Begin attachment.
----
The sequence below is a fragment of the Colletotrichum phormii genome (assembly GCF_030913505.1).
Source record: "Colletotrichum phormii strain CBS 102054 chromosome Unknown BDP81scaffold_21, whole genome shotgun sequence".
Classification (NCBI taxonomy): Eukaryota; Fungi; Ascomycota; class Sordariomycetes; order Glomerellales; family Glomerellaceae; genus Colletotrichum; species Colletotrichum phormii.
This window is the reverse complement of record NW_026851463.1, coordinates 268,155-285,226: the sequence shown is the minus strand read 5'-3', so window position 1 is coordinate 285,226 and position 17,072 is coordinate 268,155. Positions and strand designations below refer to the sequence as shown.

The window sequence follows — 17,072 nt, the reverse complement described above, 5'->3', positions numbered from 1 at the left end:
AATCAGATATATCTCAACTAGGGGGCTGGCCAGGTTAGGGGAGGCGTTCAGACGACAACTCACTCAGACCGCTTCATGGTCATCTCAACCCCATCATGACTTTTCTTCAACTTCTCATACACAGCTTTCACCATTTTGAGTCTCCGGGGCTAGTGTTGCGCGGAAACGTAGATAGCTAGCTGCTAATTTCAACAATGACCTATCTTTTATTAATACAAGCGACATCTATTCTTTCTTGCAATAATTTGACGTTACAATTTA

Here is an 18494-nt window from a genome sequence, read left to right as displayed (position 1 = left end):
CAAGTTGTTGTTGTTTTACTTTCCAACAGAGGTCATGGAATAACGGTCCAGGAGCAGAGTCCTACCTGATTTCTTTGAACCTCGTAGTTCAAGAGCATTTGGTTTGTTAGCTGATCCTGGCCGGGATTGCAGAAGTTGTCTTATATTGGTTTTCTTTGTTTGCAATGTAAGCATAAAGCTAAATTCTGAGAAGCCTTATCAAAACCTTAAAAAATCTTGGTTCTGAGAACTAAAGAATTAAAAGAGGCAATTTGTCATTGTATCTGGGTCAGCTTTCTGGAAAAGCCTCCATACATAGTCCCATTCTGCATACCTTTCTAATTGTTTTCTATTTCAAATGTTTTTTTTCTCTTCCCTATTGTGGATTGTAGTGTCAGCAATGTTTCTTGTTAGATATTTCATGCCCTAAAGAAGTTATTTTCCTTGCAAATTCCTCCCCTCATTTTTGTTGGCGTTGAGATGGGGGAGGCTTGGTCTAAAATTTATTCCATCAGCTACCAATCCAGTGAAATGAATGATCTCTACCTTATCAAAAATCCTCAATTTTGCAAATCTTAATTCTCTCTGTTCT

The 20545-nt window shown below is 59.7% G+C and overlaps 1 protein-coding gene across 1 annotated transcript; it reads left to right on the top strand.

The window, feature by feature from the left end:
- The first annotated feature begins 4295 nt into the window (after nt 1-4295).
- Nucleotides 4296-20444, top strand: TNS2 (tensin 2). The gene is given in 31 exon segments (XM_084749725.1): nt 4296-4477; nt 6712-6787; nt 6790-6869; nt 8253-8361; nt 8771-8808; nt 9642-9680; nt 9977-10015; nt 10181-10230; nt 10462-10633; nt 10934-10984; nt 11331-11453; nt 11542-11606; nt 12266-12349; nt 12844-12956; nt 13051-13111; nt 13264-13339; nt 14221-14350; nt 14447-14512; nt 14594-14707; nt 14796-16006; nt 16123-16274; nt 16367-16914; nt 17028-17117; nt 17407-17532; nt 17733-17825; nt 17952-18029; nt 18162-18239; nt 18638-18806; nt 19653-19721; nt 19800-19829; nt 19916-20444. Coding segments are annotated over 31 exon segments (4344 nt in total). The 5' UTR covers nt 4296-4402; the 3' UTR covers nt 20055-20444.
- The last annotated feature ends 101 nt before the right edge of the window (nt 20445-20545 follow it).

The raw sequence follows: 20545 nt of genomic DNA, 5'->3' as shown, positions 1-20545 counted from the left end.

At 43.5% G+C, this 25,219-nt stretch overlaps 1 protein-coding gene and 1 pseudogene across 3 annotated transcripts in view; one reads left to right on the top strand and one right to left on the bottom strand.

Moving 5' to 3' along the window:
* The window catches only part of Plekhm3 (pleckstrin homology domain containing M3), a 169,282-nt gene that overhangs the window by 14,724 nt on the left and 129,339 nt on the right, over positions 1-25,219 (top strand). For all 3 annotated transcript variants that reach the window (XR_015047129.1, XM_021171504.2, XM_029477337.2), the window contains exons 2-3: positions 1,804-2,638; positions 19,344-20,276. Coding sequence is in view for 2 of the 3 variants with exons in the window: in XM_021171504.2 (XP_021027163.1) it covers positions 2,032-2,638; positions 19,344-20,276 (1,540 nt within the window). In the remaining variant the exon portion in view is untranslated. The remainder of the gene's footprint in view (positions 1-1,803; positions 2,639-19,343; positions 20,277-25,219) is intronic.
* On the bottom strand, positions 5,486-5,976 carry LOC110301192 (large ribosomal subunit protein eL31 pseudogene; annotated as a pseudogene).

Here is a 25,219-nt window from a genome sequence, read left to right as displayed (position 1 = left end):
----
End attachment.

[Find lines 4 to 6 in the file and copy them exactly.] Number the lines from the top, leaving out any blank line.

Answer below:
This window is the reverse complement of record NW_026851463.1, coordinates 268,155-285,226: the sequence shown is the minus strand read 5'-3', so window position 1 is coordinate 285,226 and position 17,072 is coordinate 268,155. Positions and strand designations below refer to the sequence as shown.

The window sequence follows — 17,072 nt, the reverse complement described above, 5'->3', positions numbered from 1 at the left end:
AATCAGATATATCTCAACTAGGGGGCTGGCCAGGTTAGGGGAGGCGTTCAGACGACAACTCACTCAGACCGCTTCATGGTCATCTCAACCCCATCATGACTTTTCTTCAACTTCTCATACACAGCTTTCACCATTTTGAGTCTCCGGGGCTAGTGTTGCGCGGAAACGTAGATAGCTAGCTGCTAATTTCAACAATGACCTATCTTTTATTAATACAAGCGACATCTATTCTTTCTTGCAATAATTTGACGTTACAATTTA